From this point also runs out the fine lime avenue, of at least a quarter of a mile long, terminated by the alcove. Every scene, and every spot of ground which presents itself here, is to be found in Cowper's poetry, particularly in the first book of his Task-The Sofa. The Sofa was but a hook to hang his theme upon; his real theme is his walk through this park and its neighbourhood, particularly this fine avenue, closing its boughs above with all the solemn and inspiring grace of a Gothic cathedral aisle. To the right the park descends in a verdant slope, scattered with noble trees. There, in the valley, near the road to Olney, is the Spinny, with its rustic moss-house, haunted by Cowper; and where he wrote those verses full of the deepest, saddest melancholy which ever oppressed a guiltless heart, beginning,
" Oh, happy shades, to me unblest!
Friendly to peace, but not to me!
And heart, that cannot rest, agree!" There, too, in the valley, but where it has freed itself from the wood, is the rustic bridge, equally celebrated by him ; and beyond it in the fields, the Peasant's Nest, now grown from a labourer's cottage, shrouded in trees, to a considerable farm-house, with its ricks and buildings, conspicuous on an open eminence. Still beyond are the woods of Yardly Chase, including those of Kilwick and Dinglebury, well known to the readers of Cowper ; and this old chase stretches away for four or five miles towards Castle Ashby.
In traversing the park to reach the woods and Yardly Oak, we come into a genuinely agricultural region, where a sort of peopled solitude is enjoyed. Swelling, rounded eminences, with little valleys winding between them ; here and there a farm-house of the most rustic description; the plough and its whistling follower turning up the ruddy soil ; and the park, displaying from its hills and dells its contrast of nobly umbrageous trees, showed where Cowper had often delighted himself, and whence he had drawn much of his imagery.
“Now roves the eye ;
The loaded wain; while, lightened of its charge,
The Task, book i.
At this point of view you find the poet's praises of the scenery more fully justified than anywhere else. The park here has a solemn, solitary, splendidly wooded air, and spreads its green slopes, and gives hints of its secluded dells, that are piquant to the imagination. And still the walk, of a mile or more, to the ancient chase is equally impressive. The vast extent of the forest which stretches before you gives a deep feeling of silence and ancient repose. You descend into a valley, and Kilwick's echoing wood spreads itself before you on the upland. You pass through it, and come out opposite to a lonely farm-house, where, in the opening of the forest, you see the remains of very ancient oaks standing here and there. You feel that you are on a spot that has maintained its connexion with the world of a thousand years ago ; and amid these venerable trees, you soon see the one which by its bulk, its hollow trunk, and its lopped and dilapidated crown, needs not to be pointed out as the YARDLY OAK. Here Cowper was fond of sitting within the hollow boll for hours ; around him stretching the old woods, with their solitude and the cries of woodland birds. The fame which he has conferred on this tree has nearly proved its destruction. Whole arms and great pieces of its trunk have been cut away with knife, and axe, and saw, to prepare different articles from. The Marquis of Northampton, to whom the chase belongs, has had multitudes of nails driven in to stop the progress of this destruction, but finding that not sufficient, has affixed a board bearing this inscription :-“Out of respect to the memory of the poet Cowper, the Marquis of Northampton is particularly desirous of preserving this oak. Notice is hereby given, that any person defacing, or otherwise injuring it, will be prosecuted according to law.” In stepping round the Yardly oak, it appeared to me to be, at the foot, about thirteen yards in circumference.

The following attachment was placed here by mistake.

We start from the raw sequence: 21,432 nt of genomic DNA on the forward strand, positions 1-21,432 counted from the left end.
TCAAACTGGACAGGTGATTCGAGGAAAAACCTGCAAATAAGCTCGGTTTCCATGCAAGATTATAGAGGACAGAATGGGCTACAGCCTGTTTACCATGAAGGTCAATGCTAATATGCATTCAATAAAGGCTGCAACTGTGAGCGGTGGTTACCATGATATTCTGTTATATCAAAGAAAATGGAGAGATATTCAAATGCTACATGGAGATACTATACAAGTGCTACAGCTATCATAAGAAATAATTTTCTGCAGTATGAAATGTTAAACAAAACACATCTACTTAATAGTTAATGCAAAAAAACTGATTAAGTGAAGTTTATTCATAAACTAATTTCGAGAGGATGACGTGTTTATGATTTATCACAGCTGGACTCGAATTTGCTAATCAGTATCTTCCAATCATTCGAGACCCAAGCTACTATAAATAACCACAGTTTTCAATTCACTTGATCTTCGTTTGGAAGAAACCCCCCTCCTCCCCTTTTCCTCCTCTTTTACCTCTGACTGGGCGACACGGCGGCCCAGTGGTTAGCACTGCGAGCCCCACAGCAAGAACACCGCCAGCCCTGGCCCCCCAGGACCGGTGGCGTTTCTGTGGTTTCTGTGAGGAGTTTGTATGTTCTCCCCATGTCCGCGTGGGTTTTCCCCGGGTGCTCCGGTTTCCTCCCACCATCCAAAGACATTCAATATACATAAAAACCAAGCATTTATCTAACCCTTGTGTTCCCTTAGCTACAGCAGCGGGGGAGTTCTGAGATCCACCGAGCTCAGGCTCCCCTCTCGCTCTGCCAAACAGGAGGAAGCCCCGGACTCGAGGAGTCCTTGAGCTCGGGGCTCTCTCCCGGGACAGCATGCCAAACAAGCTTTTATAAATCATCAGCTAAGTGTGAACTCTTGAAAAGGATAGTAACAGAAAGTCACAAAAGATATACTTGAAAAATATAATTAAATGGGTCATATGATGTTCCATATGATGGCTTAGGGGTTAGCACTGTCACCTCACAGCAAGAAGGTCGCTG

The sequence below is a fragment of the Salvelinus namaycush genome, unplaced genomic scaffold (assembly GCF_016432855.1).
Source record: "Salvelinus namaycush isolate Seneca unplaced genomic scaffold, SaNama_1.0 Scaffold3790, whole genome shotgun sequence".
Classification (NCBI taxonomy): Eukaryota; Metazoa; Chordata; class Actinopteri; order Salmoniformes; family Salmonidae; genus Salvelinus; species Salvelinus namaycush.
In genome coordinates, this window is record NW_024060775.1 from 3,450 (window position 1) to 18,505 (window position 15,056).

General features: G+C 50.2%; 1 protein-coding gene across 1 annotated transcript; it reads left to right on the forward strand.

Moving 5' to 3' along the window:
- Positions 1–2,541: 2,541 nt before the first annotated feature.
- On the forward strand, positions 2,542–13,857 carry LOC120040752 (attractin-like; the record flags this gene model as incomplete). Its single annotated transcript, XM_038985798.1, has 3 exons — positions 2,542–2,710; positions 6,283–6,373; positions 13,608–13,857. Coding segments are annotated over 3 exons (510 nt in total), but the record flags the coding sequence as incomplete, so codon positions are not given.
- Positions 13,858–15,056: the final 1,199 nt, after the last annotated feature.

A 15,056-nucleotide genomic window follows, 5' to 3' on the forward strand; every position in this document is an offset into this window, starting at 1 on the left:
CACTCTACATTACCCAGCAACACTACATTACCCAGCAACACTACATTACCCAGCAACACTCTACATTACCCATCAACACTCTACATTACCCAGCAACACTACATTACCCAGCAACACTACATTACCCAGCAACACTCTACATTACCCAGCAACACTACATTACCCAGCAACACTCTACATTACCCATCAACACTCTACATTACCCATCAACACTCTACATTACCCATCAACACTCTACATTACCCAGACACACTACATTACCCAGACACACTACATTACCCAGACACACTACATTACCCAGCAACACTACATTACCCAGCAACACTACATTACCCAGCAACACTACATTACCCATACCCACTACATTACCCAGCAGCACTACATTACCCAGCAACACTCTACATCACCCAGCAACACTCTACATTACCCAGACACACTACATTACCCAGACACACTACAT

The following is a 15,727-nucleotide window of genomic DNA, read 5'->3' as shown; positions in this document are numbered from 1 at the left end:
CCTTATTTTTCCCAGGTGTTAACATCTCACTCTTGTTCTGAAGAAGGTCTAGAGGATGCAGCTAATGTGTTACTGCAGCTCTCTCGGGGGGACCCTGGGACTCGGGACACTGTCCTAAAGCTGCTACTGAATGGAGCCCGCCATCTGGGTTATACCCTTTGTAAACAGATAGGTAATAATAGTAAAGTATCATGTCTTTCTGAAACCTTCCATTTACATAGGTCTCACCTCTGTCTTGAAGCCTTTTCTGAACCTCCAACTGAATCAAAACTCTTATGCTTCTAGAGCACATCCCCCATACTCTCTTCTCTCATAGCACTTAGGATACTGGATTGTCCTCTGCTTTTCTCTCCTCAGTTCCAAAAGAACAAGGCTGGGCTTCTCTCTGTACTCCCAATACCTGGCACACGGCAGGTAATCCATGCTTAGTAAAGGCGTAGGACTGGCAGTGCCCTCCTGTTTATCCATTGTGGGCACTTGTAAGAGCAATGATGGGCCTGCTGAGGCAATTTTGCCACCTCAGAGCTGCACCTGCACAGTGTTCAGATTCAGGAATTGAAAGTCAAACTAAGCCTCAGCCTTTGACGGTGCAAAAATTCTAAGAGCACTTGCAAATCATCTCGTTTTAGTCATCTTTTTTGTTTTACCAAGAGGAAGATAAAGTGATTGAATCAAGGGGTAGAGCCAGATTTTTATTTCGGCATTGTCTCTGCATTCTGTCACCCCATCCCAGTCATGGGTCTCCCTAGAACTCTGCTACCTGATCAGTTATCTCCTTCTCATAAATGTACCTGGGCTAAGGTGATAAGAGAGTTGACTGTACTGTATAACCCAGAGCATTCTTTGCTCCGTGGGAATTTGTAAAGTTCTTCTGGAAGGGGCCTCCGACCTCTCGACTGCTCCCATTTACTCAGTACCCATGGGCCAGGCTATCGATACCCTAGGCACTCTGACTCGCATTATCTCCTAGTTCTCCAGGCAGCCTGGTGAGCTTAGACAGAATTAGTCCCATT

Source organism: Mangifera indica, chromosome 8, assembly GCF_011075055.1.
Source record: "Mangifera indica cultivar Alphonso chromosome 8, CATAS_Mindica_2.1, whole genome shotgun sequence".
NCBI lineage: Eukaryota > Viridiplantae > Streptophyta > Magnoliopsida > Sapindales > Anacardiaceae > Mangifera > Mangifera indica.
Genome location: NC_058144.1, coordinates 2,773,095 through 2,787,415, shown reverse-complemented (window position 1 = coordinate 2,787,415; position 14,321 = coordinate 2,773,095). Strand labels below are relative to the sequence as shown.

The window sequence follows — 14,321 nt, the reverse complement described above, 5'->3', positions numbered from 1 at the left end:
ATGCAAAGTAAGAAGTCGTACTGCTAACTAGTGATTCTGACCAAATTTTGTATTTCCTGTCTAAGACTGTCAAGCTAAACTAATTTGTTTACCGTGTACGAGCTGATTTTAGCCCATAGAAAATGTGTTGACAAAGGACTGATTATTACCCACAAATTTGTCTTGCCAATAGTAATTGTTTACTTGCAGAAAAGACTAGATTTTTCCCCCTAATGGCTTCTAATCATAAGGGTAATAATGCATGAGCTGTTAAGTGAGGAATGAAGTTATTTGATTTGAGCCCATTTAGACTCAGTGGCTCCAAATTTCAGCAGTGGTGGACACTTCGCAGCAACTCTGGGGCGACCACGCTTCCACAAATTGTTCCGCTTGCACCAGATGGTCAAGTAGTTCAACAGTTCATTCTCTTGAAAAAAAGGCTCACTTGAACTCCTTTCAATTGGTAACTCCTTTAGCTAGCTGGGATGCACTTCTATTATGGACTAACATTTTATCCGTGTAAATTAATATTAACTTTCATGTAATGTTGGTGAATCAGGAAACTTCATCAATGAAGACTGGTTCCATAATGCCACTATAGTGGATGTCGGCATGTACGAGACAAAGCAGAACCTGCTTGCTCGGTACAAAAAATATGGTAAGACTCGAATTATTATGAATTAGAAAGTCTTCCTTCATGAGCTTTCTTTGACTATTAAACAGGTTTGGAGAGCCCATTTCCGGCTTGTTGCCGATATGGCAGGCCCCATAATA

Every step here shows you some picture sketched by Cowper.
“I see a column of slow rising smoke
O'ertop the lofty wood that skirts the wild.
We are now upon
“ The grassy sward, close cropped by nibbling sheep,
And skirted thick with intermixture firm
or thorny boughs." The old wild chase opens its glades, discovers its heaths, startles us with its abrupt cries of birds, or plunges us into the gloom of thick overshadowing oaks. It is a fit haunt of the poet. Such are the haunts of Cowper in this neighbourhood. Amid these, his was a secluded but an active and most important existence. How many of those who bustle along in the front of public life can boast of a ten-thousandth part of the benefit to their fellow-men which was conferred, and for ages will be conferred, by the loiterer of these woods and fields ? In no man was his own doctrine ever made more manifest, that
"God gives to every man The virtue, temper, understanding, taste, That lifts him into life, and lets him fall
Just in the niche he was ordained to fill."
" I was a stricken deer, that left the herd
With few associates, and not wishing more." Thus he began; but, soothed by the sweet freshness of nature, strengthened by her peace, enlightened to the pitch of true wisdom by her daily converse, spite of all his griefs and fears, he ended by describing himself, in one of the noblest passages of modern poetry, as the happy man.
Quitting these scenes in quest of health, both the poet and his dear friend Mary Unwin died at Dereham, in Norfolk ; she in 1796, and he in 1800.“ They were lovely in their lives, and in death they are not divided."